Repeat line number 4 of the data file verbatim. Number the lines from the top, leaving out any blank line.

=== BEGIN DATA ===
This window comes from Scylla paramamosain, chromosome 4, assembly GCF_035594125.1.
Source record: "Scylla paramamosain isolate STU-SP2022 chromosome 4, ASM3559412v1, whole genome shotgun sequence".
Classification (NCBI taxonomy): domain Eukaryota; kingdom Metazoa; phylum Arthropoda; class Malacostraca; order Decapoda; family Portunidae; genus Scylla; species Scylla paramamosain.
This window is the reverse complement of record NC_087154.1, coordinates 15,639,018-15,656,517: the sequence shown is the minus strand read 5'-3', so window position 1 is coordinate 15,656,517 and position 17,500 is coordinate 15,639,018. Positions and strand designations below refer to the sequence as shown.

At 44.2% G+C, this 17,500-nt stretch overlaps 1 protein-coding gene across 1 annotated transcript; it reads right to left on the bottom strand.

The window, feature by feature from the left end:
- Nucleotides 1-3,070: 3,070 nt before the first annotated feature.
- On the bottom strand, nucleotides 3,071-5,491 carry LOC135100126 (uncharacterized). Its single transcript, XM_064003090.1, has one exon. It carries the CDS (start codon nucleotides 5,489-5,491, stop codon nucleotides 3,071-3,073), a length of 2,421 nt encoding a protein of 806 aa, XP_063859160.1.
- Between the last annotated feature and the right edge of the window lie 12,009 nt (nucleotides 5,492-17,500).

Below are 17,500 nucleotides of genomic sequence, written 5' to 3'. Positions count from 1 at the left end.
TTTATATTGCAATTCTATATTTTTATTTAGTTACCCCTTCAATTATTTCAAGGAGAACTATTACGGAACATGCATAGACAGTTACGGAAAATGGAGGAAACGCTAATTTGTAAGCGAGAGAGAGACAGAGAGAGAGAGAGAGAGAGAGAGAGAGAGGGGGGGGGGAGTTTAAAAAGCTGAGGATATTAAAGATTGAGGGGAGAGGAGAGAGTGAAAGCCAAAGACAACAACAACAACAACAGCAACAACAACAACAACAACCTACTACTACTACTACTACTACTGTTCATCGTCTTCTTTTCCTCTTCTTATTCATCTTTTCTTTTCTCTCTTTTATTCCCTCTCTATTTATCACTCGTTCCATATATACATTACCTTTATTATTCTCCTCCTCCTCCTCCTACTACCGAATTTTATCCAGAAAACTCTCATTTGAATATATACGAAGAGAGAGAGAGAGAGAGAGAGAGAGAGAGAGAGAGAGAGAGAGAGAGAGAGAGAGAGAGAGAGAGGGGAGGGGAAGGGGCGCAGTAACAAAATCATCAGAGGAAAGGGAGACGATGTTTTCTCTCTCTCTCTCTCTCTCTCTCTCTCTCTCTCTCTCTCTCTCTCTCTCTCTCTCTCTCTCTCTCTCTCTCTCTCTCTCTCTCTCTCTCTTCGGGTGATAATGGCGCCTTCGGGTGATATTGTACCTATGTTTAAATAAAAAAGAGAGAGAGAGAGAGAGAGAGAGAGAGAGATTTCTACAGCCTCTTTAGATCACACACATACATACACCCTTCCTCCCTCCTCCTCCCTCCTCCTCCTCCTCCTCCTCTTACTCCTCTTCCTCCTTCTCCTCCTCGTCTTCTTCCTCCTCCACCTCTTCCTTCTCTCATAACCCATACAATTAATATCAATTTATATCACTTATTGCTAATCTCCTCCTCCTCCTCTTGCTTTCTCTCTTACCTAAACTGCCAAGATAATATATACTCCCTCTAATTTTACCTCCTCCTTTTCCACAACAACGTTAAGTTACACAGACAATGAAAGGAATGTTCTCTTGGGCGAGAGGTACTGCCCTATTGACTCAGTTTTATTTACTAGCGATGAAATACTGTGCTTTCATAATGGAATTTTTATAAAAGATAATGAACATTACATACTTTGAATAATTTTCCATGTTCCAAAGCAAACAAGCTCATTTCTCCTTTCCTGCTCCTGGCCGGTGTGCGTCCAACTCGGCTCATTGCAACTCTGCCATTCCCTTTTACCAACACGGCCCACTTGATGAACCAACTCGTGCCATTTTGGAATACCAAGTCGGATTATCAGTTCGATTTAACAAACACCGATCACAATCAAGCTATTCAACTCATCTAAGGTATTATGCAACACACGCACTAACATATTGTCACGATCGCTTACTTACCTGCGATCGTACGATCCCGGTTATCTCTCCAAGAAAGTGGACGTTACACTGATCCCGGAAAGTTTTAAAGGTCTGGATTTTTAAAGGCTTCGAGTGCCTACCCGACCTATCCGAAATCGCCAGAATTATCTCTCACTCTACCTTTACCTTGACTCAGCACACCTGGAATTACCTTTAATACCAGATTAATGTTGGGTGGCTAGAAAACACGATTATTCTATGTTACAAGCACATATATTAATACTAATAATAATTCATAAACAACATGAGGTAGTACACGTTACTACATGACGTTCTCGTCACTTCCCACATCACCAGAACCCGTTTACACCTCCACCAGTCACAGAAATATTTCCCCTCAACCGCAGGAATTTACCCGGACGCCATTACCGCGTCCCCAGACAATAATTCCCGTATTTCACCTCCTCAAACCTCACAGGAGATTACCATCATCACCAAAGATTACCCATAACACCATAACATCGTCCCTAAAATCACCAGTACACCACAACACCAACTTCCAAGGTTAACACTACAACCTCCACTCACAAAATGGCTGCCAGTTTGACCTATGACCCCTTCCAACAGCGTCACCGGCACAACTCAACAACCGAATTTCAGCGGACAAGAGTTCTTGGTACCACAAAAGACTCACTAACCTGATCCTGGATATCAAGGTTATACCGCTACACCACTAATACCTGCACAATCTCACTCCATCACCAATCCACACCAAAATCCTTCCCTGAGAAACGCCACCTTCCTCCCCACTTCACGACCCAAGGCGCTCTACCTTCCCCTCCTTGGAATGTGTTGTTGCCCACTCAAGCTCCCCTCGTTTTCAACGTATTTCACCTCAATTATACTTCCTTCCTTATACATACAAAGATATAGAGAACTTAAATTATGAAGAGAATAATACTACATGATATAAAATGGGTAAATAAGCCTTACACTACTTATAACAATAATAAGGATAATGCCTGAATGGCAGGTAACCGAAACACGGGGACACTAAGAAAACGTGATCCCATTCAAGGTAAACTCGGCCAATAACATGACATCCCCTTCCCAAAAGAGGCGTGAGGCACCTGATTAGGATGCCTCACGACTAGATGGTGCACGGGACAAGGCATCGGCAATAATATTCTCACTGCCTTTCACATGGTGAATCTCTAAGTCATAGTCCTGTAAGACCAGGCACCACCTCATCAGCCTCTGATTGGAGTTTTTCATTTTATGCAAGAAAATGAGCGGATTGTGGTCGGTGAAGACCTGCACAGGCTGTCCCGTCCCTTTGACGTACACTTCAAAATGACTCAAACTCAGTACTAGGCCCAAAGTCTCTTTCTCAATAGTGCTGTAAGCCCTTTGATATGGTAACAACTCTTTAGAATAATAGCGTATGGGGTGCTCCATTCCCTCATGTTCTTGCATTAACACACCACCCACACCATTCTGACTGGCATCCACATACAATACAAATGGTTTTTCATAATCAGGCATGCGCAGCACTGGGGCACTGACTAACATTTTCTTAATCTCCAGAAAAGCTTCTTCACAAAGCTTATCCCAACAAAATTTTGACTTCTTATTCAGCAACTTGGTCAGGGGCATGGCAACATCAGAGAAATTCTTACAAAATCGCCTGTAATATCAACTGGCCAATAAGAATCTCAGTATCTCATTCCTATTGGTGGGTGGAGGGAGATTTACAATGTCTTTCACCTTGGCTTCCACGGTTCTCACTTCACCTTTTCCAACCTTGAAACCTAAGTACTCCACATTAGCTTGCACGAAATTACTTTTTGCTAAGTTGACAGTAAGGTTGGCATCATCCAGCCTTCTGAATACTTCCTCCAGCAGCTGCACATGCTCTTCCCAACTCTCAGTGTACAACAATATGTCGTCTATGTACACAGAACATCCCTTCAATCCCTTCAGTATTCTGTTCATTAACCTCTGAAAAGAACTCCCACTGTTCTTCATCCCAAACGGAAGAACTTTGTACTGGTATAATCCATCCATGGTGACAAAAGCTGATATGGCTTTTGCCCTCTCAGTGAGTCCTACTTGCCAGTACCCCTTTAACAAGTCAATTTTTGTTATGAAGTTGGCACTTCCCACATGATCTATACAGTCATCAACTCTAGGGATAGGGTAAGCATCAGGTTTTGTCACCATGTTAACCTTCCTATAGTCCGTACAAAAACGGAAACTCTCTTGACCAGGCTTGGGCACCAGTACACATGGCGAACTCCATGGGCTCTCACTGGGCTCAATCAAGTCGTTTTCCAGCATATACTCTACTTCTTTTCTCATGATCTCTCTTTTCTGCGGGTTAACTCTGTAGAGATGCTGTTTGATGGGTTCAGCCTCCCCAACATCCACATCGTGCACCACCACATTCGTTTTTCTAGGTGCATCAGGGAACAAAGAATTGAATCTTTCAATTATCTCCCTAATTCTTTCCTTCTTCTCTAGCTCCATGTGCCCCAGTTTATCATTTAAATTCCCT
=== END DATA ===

This window is the reverse complement of record NC_087154.1, coordinates 15,639,018-15,656,517: the sequence shown is the minus strand read 5'-3', so window position 1 is coordinate 15,656,517 and position 17,500 is coordinate 15,639,018. Positions and strand designations below refer to the sequence as shown.